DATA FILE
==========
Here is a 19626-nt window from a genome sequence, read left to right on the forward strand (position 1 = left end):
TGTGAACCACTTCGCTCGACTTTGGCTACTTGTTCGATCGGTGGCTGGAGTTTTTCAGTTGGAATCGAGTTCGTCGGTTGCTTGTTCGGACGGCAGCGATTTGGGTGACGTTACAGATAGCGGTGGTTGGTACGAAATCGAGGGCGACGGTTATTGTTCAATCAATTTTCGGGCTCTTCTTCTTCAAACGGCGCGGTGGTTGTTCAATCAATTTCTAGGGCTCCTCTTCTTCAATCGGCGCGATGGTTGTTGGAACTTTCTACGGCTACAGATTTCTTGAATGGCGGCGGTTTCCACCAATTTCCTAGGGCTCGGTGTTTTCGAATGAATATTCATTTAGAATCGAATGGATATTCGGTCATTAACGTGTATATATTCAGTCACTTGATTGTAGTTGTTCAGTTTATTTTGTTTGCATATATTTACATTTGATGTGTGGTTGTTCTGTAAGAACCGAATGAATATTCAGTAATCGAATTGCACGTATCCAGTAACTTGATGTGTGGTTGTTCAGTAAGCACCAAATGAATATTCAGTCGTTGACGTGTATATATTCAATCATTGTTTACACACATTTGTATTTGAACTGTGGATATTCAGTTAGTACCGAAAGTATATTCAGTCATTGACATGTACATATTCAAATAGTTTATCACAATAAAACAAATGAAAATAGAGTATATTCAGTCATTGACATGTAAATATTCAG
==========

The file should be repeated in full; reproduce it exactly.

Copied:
Here is a 19626-nt window from a genome sequence, read left to right on the forward strand (position 1 = left end):
TGTGAACCACTTCGCTCGACTTTGGCTACTTGTTCGATCGGTGGCTGGAGTTTTTCAGTTGGAATCGAGTTCGTCGGTTGCTTGTTCGGACGGCAGCGATTTGGGTGACGTTACAGATAGCGGTGGTTGGTACGAAATCGAGGGCGACGGTTATTGTTCAATCAATTTTCGGGCTCTTCTTCTTCAAACGGCGCGGTGGTTGTTCAATCAATTTCTAGGGCTCCTCTTCTTCAATCGGCGCGATGGTTGTTGGAACTTTCTACGGCTACAGATTTCTTGAATGGCGGCGGTTTCCACCAATTTCCTAGGGCTCGGTGTTTTCGAATGAATATTCATTTAGAATCGAATGGATATTCGGTCATTAACGTGTATATATTCAGTCACTTGATTGTAGTTGTTCAGTTTATTTTGTTTGCATATATTTACATTTGATGTGTGGTTGTTCTGTAAGAACCGAATGAATATTCAGTAATCGAATTGCACGTATCCAGTAACTTGATGTGTGGTTGTTCAGTAAGCACCAAATGAATATTCAGTCGTTGACGTGTATATATTCAATCATTGTTTACACACATTTGTATTTGAACTGTGGATATTCAGTTAGTACCGAAAGTATATTCAGTCATTGACATGTACATATTCAAATAGTTTATCACAATAAAACAAATGAAAATAGAGTATATTCAGTCATTGACATGTAAATATTCAG